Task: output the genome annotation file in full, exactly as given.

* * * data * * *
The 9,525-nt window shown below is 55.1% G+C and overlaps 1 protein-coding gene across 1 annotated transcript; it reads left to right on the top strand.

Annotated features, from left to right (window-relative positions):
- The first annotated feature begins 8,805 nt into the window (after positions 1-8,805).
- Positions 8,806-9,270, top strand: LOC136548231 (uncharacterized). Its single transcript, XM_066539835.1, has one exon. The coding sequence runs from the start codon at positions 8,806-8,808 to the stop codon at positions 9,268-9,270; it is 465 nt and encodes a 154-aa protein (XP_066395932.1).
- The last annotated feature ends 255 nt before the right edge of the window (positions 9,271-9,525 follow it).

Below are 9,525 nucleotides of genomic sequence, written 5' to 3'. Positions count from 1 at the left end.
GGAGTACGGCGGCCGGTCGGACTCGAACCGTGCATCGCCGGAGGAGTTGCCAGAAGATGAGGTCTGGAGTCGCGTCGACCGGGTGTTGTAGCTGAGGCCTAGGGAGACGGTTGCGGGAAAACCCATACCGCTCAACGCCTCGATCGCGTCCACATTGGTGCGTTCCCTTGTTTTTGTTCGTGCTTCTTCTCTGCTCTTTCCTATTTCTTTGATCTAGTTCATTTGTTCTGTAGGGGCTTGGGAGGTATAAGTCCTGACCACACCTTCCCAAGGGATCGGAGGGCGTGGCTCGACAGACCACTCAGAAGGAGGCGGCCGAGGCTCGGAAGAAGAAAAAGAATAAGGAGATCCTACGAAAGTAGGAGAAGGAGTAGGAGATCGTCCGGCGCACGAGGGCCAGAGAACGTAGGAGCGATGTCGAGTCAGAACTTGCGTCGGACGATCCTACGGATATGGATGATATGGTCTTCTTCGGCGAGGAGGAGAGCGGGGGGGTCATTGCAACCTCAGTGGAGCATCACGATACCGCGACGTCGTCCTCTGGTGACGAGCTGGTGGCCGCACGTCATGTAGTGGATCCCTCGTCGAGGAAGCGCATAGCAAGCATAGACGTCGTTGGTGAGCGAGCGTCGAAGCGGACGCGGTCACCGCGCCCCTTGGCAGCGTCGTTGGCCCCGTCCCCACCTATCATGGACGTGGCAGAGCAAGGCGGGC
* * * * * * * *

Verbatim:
The 9,525-nt window shown below is 55.1% G+C and overlaps 1 protein-coding gene across 1 annotated transcript; it reads left to right on the top strand.

Annotated features, from left to right (window-relative positions):
- The first annotated feature begins 8,805 nt into the window (after positions 1-8,805).
- Positions 8,806-9,270, top strand: LOC136548231 (uncharacterized). Its single transcript, XM_066539835.1, has one exon. The coding sequence runs from the start codon at positions 8,806-8,808 to the stop codon at positions 9,268-9,270; it is 465 nt and encodes a 154-aa protein (XP_066395932.1).
- The last annotated feature ends 255 nt before the right edge of the window (positions 9,271-9,525 follow it).

Below are 9,525 nucleotides of genomic sequence, written 5' to 3'. Positions count from 1 at the left end.
GGAGTACGGCGGCCGGTCGGACTCGAACCGTGCATCGCCGGAGGAGTTGCCAGAAGATGAGGTCTGGAGTCGCGTCGACCGGGTGTTGTAGCTGAGGCCTAGGGAGACGGTTGCGGGAAAACCCATACCGCTCAACGCCTCGATCGCGTCCACATTGGTGCGTTCCCTTGTTTTTGTTCGTGCTTCTTCTCTGCTCTTTCCTATTTCTTTGATCTAGTTCATTTGTTCTGTAGGGGCTTGGGAGGTATAAGTCCTGACCACACCTTCCCAAGGGATCGGAGGGCGTGGCTCGACAGACCACTCAGAAGGAGGCGGCCGAGGCTCGGAAGAAGAAAAAGAATAAGGAGATCCTACGAAAGTAGGAGAAGGAGTAGGAGATCGTCCGGCGCACGAGGGCCAGAGAACGTAGGAGCGATGTCGAGTCAGAACTTGCGTCGGACGATCCTACGGATATGGATGATATGGTCTTCTTCGGCGAGGAGGAGAGCGGGGGGGTCATTGCAACCTCAGTGGAGCATCACGATACCGCGACGTCGTCCTCTGGTGACGAGCTGGTGGCCGCACGTCATGTAGTGGATCCCTCGTCGAGGAAGCGCATAGCAAGCATAGACGTCGTTGGTGAGCGAGCGTCGAAGCGGACGCGGTCACCGCGCCCCTTGGCAGCGTCGTTGGCCCCGTCCCCACCTATCATGGACGTGGCAGAGCAAGGCGGGC